The Solicitor for the Affairs of HM Treasury v Doveton and Another: ChD 13 Nov 2008

The claimant requested the revocation of a grant of probate to the defendant. They had suspicions about the will propounded and lodged a caveat which was warned off and the grant completed. In breach of court orders, the defendant had transferred substantial estate assets abroad. The defendant said that the burden of proving that the will was a fraud was higher than the balance of probabilities.
Held: Earlier authorities on the applicable standard of proof needed to be read in the light of more recent authority (particularly in re Doherty). Accordingly ‘the civil burden of proof applies to this case, and the seriousness of the allegations made against Mr Doveton and the consequences of a possible finding against him do not alter that. They affect my task in a different way, namely that they are extremely important factors which I must take fully into account in deciding, on the balance of probabilities, whether the Treasury Solicitor has made out its case.’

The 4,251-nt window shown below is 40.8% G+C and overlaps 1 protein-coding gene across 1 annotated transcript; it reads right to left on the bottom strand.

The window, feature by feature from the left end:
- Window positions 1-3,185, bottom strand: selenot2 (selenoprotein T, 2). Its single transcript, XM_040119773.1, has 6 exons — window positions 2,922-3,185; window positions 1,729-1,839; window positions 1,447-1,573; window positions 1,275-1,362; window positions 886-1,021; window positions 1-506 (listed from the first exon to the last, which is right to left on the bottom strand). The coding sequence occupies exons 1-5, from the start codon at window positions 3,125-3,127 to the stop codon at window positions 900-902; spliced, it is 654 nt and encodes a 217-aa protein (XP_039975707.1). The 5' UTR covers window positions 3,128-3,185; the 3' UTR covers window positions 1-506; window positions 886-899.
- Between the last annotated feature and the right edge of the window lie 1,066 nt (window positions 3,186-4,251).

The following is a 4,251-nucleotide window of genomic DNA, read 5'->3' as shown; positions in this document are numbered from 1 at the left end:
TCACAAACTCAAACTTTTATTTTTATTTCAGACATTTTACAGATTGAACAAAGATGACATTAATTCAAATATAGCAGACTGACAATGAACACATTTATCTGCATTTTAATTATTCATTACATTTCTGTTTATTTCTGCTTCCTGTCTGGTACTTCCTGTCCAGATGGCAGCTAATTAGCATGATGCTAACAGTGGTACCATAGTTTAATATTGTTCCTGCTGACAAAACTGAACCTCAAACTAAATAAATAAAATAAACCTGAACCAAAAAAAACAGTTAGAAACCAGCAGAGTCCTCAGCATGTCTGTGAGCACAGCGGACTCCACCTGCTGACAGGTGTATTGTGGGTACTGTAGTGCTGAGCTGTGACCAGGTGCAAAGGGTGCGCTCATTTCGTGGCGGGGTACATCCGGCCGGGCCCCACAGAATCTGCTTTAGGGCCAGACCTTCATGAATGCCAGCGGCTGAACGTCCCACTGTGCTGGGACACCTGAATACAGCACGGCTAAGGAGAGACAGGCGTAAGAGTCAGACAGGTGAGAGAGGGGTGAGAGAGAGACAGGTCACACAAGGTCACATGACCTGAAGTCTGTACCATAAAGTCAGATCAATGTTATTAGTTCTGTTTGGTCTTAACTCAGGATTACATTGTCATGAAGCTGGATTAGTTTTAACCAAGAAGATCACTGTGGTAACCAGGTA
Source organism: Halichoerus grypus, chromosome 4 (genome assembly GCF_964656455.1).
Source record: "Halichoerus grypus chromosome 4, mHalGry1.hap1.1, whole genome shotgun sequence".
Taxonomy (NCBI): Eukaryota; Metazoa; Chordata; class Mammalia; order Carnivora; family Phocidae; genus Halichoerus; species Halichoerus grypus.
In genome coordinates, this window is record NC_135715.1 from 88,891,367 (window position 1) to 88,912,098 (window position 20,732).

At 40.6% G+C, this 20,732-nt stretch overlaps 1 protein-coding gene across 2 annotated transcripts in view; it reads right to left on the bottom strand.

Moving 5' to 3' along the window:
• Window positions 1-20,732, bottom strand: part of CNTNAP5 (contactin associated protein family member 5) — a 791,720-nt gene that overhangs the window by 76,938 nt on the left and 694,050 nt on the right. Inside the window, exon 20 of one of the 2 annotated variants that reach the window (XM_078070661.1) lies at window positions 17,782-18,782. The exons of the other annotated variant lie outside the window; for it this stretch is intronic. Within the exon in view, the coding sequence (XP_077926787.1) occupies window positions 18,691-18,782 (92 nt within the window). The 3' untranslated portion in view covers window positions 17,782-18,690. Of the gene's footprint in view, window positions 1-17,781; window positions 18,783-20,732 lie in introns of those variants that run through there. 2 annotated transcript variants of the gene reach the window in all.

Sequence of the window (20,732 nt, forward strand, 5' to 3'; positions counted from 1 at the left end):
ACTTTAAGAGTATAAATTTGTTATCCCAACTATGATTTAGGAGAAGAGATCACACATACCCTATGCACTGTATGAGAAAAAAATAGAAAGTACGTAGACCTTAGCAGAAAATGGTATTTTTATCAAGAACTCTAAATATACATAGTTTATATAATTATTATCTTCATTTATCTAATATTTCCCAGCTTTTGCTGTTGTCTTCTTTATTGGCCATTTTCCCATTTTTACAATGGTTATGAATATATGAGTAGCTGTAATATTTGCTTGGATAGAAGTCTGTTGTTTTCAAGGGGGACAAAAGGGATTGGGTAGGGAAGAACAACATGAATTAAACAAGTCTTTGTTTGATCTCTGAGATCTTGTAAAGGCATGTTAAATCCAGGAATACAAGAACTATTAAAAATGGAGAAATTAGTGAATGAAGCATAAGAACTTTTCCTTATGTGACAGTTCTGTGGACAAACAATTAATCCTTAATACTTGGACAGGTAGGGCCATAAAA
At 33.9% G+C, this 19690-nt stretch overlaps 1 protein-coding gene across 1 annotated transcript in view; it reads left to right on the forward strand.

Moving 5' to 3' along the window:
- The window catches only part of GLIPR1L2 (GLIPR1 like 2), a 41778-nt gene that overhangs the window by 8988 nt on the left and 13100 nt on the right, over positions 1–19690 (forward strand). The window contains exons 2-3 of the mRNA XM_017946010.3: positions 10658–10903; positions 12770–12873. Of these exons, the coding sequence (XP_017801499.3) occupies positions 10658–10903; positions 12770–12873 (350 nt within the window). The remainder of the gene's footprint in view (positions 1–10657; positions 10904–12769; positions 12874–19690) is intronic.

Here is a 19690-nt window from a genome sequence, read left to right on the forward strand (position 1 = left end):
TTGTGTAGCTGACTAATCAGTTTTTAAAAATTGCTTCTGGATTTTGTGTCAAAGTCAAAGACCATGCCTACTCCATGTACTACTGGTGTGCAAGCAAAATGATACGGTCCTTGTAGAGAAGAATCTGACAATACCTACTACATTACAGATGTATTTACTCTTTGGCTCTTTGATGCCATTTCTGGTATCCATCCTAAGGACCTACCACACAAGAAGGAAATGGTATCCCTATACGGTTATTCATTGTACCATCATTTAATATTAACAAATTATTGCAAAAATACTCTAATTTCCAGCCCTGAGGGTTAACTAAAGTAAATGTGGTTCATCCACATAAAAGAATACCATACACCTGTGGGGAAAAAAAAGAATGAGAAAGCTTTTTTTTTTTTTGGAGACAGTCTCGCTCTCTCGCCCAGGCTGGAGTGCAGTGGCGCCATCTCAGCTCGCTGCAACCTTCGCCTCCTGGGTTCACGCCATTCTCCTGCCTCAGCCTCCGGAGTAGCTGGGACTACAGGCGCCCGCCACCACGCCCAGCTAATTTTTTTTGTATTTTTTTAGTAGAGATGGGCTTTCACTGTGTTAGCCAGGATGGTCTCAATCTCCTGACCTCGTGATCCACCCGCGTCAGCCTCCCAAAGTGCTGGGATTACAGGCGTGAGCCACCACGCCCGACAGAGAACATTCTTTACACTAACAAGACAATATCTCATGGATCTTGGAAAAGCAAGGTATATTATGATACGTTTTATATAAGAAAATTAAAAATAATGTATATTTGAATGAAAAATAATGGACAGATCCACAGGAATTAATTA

The executor’s case faced many real difficulties, and the court concluded that the will could not stand. The court made orders under the 1986 Act to set aside the transactions found by the judge to have been made in an attempt to avoid creditors.

Sir Mark Herbert QC
[2008] EWHC 2812 (Ch), [2009] BPIR 352
Insolvency Act 1986 423(1)
England and Wales
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Lists of cited by and citing cases may be incomplete.

Wills and Probate

Updated: 11 November 2021; Ref: scu.377224